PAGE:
By Kelsey Albright, Linda Golodner Food Safety & Nutrition Fellow
A week ago, the U.S. Food and Drug Administration (FDA) released a rule making clear its intent to reduce the amount of antibiotics in animal feed. It is the first push in the Obama administration’s three-year strategy of reducing the unnecessary use of antibiotics, especially for growth promotion, in livestock and poultry. The largest motivation for this proposal is to reduce the increasing number of antibiotic-resistant infections which kill thousands of Americans each year.
FDA’s announcement included a final guidance which asks veterinary drug companies to voluntarily remove growth promoting claims from antibiotics that are most important in human medicine. The other part of the announcement detailed the proposed rule that would require prescriptions from veterinarians for antibiotics currently sold over the counter and added to animal’s food and water.
Two of the largest veterinary drug companies, Zoetis and Elanco, have openly supported the proposed rule and either already comply or are planning to comply with the guidance recommending the removal of growth-promotion claims from labels. However, many antibiotic activists are saying both the rule and the guidance are too weak to initiate real change.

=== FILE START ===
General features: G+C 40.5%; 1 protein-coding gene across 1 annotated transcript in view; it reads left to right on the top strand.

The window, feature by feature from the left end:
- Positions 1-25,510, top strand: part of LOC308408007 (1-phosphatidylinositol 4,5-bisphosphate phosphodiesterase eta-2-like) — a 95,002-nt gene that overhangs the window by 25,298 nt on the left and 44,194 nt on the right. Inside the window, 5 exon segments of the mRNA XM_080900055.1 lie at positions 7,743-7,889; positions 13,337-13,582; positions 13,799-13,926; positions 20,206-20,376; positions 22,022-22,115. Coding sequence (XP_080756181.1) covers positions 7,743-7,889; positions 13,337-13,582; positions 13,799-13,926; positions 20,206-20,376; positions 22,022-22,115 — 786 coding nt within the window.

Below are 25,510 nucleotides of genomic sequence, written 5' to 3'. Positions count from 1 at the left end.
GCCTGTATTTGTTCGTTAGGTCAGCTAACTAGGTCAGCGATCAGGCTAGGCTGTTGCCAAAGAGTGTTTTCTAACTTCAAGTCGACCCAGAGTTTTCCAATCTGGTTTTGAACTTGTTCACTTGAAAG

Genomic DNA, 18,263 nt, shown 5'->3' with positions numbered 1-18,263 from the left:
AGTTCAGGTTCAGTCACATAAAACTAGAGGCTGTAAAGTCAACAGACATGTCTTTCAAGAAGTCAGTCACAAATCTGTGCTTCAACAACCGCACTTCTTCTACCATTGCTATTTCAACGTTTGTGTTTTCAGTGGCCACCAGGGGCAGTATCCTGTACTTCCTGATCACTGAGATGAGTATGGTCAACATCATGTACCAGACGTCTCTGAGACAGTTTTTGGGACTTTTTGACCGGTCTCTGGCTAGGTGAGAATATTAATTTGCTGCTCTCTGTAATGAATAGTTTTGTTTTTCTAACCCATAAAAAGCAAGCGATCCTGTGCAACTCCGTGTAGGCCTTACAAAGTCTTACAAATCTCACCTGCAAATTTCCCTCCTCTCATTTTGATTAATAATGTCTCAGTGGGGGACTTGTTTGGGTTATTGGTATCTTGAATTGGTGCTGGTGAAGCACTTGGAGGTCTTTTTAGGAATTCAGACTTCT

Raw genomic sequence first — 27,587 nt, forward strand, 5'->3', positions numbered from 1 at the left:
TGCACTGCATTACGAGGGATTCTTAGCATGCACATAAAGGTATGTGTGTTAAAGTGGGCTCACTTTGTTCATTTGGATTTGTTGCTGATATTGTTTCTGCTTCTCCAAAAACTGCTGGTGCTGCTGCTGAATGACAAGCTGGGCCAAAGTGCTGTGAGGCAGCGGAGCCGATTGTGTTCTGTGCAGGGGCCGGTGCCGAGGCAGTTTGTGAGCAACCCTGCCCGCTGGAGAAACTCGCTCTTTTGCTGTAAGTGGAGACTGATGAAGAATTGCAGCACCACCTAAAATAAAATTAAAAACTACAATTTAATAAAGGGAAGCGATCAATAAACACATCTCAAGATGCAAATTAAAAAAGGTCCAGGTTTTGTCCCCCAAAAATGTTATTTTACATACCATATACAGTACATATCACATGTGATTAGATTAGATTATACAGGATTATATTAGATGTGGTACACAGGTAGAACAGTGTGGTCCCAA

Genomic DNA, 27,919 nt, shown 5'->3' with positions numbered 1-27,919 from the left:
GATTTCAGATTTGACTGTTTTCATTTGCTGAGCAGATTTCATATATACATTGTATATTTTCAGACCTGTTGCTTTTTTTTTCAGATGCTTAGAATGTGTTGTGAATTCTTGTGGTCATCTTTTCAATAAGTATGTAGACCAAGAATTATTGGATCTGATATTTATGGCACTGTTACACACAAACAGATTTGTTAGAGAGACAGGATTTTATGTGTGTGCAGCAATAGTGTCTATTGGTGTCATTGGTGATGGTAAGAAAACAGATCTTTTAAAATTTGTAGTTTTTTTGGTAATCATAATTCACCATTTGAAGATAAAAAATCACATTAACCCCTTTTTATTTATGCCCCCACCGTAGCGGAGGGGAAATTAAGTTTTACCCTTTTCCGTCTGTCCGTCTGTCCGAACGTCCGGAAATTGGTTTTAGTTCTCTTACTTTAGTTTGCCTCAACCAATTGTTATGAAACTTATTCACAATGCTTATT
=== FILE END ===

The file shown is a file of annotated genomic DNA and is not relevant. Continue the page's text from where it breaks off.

Despite harsh criticisms from politicians and invested organizations, I feel that FDA should be applauded for its efforts. While these actions may not be as extreme as I, or any of my fellow nutrition advocates, would have liked, it is a step in the right direction on FDA’s behalf. Progress doesn’t happen in one day, it takes time, it is a clock with ever moving interconnected gears that never stops ticking. This rule is now one of those gears and I am glad to see if fall into rotation, hopefully opening more doors for stricter antibiotics regulation in the future.